Ada and the Lytton Family
An interesting footnote to Ada’s story is her friendship with the novelist, poet, and playwright Edward Bulwer Lytton (whose much quoted lines, ‘Beneath the rule of men entirely great/The pen is mightier than the sword’ are often distorted by truncation).
Some of Ada’s letters to Bulwer Lytton survive and are currently held at HALS (Hertfordshire Archives and Local Studies, D/EK/C3/12-18). They reveal a lively discussion of religion and immortality, and some evidence of sharp disagreement. In one Ada writes
“I think I have been much better occupied than I should have been at Church , where if I had heard anything I had suspected might be a truth (for a moment), I should have rubbed my eyes to ascertain if I was dreaming”
following that a few days later with
” … I once felt as sure of futurity as you do , but I have seen (as I believe) my error , & am too honest with myself to cling to a phantom however lovely. In fact I am religiously sceptical, and conscientiously unbelieving.”
Nonetheless he thought her a suitable candidate to be a companion to his precocious daughter Emily. Henry Lytton Cobbold and Mary Letitia Greene tell the story in In the bosom of her father: the life and death of Emily Bulwer Lyttton (39 Production Company, 2017).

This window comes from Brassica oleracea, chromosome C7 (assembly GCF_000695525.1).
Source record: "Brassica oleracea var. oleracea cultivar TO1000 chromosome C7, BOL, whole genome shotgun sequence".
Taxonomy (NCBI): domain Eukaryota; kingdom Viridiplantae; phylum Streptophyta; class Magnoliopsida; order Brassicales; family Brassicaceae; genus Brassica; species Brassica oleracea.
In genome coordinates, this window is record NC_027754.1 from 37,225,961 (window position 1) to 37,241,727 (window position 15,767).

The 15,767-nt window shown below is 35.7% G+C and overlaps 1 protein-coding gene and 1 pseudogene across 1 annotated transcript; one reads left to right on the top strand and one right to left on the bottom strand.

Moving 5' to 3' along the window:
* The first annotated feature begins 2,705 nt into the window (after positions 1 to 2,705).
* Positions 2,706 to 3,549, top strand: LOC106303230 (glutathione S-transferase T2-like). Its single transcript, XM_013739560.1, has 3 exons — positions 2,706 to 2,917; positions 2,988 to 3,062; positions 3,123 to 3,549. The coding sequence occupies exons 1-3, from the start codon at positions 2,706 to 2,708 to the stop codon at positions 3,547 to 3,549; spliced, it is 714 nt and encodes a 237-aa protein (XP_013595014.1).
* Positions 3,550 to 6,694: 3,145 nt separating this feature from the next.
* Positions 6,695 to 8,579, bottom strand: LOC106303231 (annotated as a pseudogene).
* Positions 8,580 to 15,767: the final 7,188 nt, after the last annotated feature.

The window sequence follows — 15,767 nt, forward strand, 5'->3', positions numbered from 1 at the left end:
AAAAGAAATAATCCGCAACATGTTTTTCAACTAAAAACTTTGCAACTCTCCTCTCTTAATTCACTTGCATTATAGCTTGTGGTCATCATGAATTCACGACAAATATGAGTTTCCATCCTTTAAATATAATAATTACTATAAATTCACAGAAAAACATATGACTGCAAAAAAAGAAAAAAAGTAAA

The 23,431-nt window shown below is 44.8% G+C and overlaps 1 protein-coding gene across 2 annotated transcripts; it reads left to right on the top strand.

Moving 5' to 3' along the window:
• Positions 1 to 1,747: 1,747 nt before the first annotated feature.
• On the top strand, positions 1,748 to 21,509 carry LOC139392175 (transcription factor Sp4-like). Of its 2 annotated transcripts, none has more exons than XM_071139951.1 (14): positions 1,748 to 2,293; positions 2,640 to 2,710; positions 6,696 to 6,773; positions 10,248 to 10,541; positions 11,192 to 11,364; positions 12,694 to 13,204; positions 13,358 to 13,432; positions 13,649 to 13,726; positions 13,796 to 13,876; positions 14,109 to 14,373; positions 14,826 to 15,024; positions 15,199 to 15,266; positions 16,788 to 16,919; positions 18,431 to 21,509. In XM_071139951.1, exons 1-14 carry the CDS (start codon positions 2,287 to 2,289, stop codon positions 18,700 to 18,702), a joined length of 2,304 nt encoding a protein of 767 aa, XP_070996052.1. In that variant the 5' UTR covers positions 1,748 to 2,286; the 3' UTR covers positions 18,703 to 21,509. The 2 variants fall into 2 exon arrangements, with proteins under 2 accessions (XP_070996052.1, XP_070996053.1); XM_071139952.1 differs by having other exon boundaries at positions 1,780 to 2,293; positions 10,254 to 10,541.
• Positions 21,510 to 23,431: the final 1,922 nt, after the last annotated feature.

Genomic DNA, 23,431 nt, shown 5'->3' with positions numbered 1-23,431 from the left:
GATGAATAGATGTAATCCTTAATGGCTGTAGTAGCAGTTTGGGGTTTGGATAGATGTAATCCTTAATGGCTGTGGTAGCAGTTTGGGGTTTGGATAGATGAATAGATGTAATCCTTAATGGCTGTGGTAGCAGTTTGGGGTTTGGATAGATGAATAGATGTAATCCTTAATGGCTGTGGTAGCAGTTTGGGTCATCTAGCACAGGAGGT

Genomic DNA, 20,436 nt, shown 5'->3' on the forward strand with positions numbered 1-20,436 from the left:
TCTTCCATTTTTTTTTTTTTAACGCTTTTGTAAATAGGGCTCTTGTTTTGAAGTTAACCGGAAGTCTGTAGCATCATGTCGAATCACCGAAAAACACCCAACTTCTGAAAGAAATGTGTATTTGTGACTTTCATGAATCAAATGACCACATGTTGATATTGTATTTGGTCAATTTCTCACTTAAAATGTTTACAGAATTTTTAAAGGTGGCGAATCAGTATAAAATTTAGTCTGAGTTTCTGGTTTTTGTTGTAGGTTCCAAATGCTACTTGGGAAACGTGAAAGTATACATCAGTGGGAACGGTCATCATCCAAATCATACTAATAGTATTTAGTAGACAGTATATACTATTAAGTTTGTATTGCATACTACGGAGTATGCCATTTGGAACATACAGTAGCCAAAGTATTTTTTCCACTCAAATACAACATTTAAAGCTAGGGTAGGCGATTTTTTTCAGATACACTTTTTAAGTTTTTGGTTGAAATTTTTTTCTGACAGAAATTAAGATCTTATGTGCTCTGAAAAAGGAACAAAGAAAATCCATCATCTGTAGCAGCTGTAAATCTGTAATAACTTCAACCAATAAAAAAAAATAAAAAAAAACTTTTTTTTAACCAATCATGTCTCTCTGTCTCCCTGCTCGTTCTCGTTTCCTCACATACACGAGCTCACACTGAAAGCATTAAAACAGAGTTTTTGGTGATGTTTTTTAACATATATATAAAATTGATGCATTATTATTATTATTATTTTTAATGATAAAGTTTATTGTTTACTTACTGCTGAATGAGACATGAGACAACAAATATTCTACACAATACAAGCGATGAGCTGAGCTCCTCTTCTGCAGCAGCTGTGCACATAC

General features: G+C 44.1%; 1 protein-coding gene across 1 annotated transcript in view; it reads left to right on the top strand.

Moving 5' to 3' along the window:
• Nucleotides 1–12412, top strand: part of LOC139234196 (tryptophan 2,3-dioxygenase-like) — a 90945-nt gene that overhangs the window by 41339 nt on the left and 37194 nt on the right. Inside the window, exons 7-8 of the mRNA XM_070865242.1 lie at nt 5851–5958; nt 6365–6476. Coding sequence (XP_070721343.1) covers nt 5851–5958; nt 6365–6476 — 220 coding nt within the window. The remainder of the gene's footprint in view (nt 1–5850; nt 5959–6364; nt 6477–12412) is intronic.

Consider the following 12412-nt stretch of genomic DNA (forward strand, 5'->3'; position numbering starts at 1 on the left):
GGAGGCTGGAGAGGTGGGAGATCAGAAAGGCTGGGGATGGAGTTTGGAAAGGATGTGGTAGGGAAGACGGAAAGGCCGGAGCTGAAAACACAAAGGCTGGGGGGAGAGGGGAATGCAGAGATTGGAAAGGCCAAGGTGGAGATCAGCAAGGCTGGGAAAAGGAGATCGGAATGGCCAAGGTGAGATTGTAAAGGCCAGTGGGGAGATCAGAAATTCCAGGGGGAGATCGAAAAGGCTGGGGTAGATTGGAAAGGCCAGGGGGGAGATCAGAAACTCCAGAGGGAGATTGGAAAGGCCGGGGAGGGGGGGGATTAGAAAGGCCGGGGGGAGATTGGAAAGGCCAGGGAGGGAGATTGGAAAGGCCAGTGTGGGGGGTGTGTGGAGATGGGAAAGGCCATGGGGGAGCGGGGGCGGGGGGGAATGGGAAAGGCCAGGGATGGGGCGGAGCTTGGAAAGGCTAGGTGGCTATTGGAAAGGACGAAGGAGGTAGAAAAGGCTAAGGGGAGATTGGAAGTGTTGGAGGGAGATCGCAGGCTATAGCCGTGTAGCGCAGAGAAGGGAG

In two letters to Emily written in June 1847, and now held in the Knebworth House archives, Bulwer Lytton paints a fascinating portrait of Ada, perhaps one more revealing of his character than of hers:
“She is Byron’s daughter you know & thought very clever. She is very friendly to me & I think may visit us in the Summer. She is handsome to my eyes, more from a rude likeness to her father, & my associations of sorrowful love for that great creature, than in herself. Her manner is not good – but she has “the womanly charm” nonetheless … [later] I have seen more of Lady Lovelace. She is a very remarkable person, extremely original – but too prononcée for my taste, womanly in mienne, but masculine in mind …. [later] Neither need you fear for Lady Lovelace’s disastrous influences – she interests me as a mind, not as a woman, & indeed I am even thinking she might be a good friend for you … For the rest, she is not dark – we communicate on the most abstract of metaphysical questions, the source of ideas, the destinies of life, the nature of the soul. And in all these we fight gallantly against each other.”
Edward Bulwer Lytton’s grandson Neville Lytton married Ada’s granddaughter Judith Blunt in 1899. It is as a result of this connection that the Lovelace Byron Papers deposited in the Bodleian Library came into the possesion of Ada’s Lytton family descendants.